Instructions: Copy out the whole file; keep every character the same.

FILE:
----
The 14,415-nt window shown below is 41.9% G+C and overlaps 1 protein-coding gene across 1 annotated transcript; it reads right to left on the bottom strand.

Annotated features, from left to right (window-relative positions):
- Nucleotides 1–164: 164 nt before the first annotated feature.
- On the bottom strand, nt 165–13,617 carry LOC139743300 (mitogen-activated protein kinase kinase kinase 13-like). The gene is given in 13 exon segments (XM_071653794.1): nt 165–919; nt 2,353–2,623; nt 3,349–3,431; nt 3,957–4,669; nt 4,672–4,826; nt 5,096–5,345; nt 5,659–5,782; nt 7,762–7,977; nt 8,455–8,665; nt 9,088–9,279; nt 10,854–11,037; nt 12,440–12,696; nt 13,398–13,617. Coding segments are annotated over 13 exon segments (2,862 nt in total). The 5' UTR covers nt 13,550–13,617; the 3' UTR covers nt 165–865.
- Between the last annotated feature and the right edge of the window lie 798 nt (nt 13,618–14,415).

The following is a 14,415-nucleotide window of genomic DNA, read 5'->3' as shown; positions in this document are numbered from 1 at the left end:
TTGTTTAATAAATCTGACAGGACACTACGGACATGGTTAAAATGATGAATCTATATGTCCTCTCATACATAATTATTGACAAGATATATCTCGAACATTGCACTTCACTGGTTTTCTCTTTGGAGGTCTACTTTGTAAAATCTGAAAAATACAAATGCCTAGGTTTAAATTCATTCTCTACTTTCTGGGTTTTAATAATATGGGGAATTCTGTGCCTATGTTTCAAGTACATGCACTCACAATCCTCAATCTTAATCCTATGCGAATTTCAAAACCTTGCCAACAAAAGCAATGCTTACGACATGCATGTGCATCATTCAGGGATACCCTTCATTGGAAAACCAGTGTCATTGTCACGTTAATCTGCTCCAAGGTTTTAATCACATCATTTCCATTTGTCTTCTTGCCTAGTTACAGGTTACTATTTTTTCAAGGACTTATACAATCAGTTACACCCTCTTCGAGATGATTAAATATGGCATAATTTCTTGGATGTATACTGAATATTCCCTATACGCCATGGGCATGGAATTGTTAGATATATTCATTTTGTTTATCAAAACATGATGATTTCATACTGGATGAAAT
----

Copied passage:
The 14,415-nt window shown below is 41.9% G+C and overlaps 1 protein-coding gene across 1 annotated transcript; it reads right to left on the bottom strand.

Annotated features, from left to right (window-relative positions):
- Nucleotides 1–164: 164 nt before the first annotated feature.
- On the bottom strand, nt 165–13,617 carry LOC139743300 (mitogen-activated protein kinase kinase kinase 13-like). The gene is given in 13 exon segments (XM_071653794.1): nt 165–919; nt 2,353–2,623; nt 3,349–3,431; nt 3,957–4,669; nt 4,672–4,826; nt 5,096–5,345; nt 5,659–5,782; nt 7,762–7,977; nt 8,455–8,665; nt 9,088–9,279; nt 10,854–11,037; nt 12,440–12,696; nt 13,398–13,617. Coding segments are annotated over 13 exon segments (2,862 nt in total). The 5' UTR covers nt 13,550–13,617; the 3' UTR covers nt 165–865.
- Between the last annotated feature and the right edge of the window lie 798 nt (nt 13,618–14,415).

The following is a 14,415-nucleotide window of genomic DNA, read 5'->3' as shown; positions in this document are numbered from 1 at the left end:
TTGTTTAATAAATCTGACAGGACACTACGGACATGGTTAAAATGATGAATCTATATGTCCTCTCATACATAATTATTGACAAGATATATCTCGAACATTGCACTTCACTGGTTTTCTCTTTGGAGGTCTACTTTGTAAAATCTGAAAAATACAAATGCCTAGGTTTAAATTCATTCTCTACTTTCTGGGTTTTAATAATATGGGGAATTCTGTGCCTATGTTTCAAGTACATGCACTCACAATCCTCAATCTTAATCCTATGCGAATTTCAAAACCTTGCCAACAAAAGCAATGCTTACGACATGCATGTGCATCATTCAGGGATACCCTTCATTGGAAAACCAGTGTCATTGTCACGTTAATCTGCTCCAAGGTTTTAATCACATCATTTCCATTTGTCTTCTTGCCTAGTTACAGGTTACTATTTTTTCAAGGACTTATACAATCAGTTACACCCTCTTCGAGATGATTAAATATGGCATAATTTCTTGGATGTATACTGAATATTCCCTATACGCCATGGGCATGGAATTGTTAGATATATTCATTTTGTTTATCAAAACATGATGATTTCATACTGGATGAAAT